Security Linux News for Jul 27, 2000
VNU Net: Microsoft hit by further Outlook bug (Jul 27, 2000, 23:12)
"When exploited, this vulnerability allows an attacker to store
an HTML file in an area that is not protected by the policies of
the 'Internet Zone'. This file may then be used to open arbitrary
files on [a] machine and send the contents back to the
excite/ZDNet: Silence the best security policy (Jul 27, 2000, 21:41)
"Well-meaning hackers are creating an army of "script kiddies"
by making security holes public, says a speaker at the Black Hat
LinuxSecurity.com Interviews Secure Computing (Jul 27, 2000, 21:22)
"If a user manages to mount an HTTP overrun attack, or a stack
overrun attack of any sort, they can't use that to break out of the
application they're in and get down into the operating system to
gain root access to take over the entire system. We've absolutely
Conectiva Linux Security Announcement: Package: pam (Jul 27, 2000, 20:33)
"This module incorrectly identifies remote X logins for displays
other than :0 (:1, :2, etc.) as local ones, thus giving the console
to this user. Having the console, the remote user could issue
commands like reboot to remotely reboot the system (after providing
his or her password)."
Conectiva Linux Security Announcement: Package: nfs-utils (Jul 27, 2000, 20:28)
"There is a problem in the nfs-utils package that could lead to
a remote root exploit."
Conectiva Linux Security Announcement: Package: MAN (Jul 27, 2000, 20:23)
"The man package has a script called makewhatis that is run
weekly by the cron daemon as root. This script creates a directory
in /tmp and some files under it with predictable names, thus making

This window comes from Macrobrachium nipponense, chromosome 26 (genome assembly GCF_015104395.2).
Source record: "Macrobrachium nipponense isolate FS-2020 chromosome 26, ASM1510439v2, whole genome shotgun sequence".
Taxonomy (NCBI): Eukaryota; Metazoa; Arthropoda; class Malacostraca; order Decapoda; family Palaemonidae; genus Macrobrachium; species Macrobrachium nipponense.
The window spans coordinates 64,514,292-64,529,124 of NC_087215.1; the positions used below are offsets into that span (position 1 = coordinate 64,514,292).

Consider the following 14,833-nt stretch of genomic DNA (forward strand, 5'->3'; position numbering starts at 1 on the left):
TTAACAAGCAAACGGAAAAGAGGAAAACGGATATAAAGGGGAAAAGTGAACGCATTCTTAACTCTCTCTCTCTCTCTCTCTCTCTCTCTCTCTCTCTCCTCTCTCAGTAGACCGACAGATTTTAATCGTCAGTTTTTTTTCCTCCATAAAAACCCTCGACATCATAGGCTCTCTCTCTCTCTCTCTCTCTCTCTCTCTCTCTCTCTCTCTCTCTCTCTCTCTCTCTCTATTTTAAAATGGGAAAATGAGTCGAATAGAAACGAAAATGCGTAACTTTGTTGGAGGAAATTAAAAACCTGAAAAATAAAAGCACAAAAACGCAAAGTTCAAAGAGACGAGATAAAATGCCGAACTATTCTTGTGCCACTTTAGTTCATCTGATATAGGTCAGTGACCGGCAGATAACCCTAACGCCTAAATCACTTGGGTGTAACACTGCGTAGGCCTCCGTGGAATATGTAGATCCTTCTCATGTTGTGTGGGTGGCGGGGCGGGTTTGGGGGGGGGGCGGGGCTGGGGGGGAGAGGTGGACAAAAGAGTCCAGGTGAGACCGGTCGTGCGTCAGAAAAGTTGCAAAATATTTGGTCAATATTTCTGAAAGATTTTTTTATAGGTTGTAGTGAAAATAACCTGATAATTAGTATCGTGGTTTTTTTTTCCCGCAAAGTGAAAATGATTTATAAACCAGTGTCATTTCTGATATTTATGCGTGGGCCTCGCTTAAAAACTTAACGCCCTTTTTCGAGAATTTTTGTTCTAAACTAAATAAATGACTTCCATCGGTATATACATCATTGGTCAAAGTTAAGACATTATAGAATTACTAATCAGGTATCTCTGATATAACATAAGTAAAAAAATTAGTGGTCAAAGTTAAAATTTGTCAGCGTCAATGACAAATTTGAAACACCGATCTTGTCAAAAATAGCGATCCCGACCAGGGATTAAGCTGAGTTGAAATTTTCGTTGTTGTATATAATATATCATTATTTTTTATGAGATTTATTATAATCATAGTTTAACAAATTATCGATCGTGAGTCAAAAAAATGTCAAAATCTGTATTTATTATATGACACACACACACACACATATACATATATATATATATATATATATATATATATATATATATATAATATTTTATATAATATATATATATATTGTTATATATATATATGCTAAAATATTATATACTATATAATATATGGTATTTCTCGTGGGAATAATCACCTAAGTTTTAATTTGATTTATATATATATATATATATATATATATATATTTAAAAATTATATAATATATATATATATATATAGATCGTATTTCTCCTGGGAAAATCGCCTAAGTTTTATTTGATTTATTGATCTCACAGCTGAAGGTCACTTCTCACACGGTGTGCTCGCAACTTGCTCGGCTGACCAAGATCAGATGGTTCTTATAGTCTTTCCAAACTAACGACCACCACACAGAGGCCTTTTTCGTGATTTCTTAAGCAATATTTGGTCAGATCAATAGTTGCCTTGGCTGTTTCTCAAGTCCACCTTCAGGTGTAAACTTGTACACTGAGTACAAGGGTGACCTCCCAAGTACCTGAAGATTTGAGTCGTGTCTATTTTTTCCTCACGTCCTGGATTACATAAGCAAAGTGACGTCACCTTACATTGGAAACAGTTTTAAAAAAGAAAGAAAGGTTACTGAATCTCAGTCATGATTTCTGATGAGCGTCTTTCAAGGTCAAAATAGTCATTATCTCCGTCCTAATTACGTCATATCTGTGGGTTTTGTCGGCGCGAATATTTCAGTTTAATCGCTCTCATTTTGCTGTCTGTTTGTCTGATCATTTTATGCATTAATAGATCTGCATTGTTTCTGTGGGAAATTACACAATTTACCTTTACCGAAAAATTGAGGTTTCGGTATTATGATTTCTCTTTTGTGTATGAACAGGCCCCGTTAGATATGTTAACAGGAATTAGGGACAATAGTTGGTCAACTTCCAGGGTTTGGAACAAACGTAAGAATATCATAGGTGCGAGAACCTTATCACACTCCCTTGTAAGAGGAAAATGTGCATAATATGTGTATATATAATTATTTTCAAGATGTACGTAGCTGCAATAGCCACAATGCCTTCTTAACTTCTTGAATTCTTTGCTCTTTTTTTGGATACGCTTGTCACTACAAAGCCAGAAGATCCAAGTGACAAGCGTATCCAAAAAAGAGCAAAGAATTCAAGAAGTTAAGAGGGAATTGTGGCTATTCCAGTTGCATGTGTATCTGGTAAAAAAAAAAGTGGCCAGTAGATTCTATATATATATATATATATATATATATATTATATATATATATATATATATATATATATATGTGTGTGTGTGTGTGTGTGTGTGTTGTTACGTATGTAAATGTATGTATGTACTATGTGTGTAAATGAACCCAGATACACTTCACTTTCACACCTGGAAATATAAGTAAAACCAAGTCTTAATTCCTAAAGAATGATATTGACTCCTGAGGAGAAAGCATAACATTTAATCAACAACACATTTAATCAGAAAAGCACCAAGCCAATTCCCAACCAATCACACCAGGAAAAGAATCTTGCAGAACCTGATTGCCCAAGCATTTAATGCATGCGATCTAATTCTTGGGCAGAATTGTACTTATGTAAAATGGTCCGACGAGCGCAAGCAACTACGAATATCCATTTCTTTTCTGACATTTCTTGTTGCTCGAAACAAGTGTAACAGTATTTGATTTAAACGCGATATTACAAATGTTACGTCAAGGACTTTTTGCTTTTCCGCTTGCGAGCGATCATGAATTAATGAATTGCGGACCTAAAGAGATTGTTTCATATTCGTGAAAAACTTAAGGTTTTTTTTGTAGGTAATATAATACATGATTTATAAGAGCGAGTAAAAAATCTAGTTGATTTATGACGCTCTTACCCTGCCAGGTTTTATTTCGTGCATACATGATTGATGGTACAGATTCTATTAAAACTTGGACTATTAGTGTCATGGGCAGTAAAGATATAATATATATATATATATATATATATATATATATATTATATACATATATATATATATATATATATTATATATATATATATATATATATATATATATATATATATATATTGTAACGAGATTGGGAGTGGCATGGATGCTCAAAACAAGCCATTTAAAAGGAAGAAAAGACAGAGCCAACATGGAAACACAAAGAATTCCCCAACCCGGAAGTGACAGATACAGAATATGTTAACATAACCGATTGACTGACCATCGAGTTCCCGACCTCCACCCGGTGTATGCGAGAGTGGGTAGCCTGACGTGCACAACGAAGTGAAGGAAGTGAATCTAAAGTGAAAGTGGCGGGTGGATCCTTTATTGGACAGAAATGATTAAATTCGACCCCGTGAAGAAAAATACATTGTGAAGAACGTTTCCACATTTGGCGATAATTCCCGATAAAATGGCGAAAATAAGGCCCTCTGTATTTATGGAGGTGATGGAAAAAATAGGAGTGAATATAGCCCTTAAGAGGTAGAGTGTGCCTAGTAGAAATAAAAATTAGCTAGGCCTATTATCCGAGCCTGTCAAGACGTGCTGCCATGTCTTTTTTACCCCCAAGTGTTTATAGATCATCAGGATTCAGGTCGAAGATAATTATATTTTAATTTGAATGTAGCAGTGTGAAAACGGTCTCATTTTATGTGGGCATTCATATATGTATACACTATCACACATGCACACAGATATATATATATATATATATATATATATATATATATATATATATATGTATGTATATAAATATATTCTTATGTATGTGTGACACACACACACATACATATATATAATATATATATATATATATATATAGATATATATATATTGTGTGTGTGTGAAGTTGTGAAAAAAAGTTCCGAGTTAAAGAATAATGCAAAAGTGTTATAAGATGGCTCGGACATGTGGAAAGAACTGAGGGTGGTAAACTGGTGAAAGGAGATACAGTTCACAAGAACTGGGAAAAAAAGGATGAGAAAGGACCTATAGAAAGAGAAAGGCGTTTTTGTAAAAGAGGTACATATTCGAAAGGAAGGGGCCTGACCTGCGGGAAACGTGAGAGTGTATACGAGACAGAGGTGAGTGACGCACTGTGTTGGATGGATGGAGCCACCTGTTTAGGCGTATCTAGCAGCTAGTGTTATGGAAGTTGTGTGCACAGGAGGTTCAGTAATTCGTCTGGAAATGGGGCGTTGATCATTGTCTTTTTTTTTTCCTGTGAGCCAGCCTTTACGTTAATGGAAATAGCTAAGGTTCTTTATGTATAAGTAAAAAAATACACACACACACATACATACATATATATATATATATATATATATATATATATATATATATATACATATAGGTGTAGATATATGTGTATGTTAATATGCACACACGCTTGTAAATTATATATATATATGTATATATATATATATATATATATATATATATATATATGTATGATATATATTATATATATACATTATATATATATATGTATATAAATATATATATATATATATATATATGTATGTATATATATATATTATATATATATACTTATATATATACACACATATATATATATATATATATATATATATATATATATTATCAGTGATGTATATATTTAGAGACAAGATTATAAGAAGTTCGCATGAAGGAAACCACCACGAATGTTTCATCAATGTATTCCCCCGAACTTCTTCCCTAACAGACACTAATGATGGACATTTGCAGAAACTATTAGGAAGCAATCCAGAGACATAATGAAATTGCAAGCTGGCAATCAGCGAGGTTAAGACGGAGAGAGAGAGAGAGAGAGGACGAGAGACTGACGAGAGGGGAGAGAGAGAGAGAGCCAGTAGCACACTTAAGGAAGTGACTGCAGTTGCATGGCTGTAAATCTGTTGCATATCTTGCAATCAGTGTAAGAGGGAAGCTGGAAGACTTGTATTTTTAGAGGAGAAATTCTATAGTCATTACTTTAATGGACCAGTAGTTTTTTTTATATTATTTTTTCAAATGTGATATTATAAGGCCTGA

it possible for a local attacker to alter any file in the system
via symlink attacks."
Red Hat Security Advisory: gpm security flaws have been addressed (Jul 27, 2000, 20:17)
"gpm as shipped in Red Hat Linux 5.2 and 6.x contains a number
of security problems. Additionally, a denial of service attack via
/dev/gpmctl is possible."
LinuxWorld: Linux's lack of compliance with the Common Criteria may prohibit government acceptance (Jul 27, 2000, 19:40)
"The biggest threat to Linux becoming the software of choice in
government circles is that there is no third-party verification,
certification or evaluation of it."
LinuxSecurity.com: LinuxSecurity.com Releases the Linux Security Quick Reference Card (Jul 27, 2000, 01:19)
"This Quick Reference Card is intended to provide a starting
point for improving the security of your system. Contained within
include references to security resources around the net, tips on
securing your Linux box, and general security information. It is
intended to be printed on 8x11" US paper in Landscape."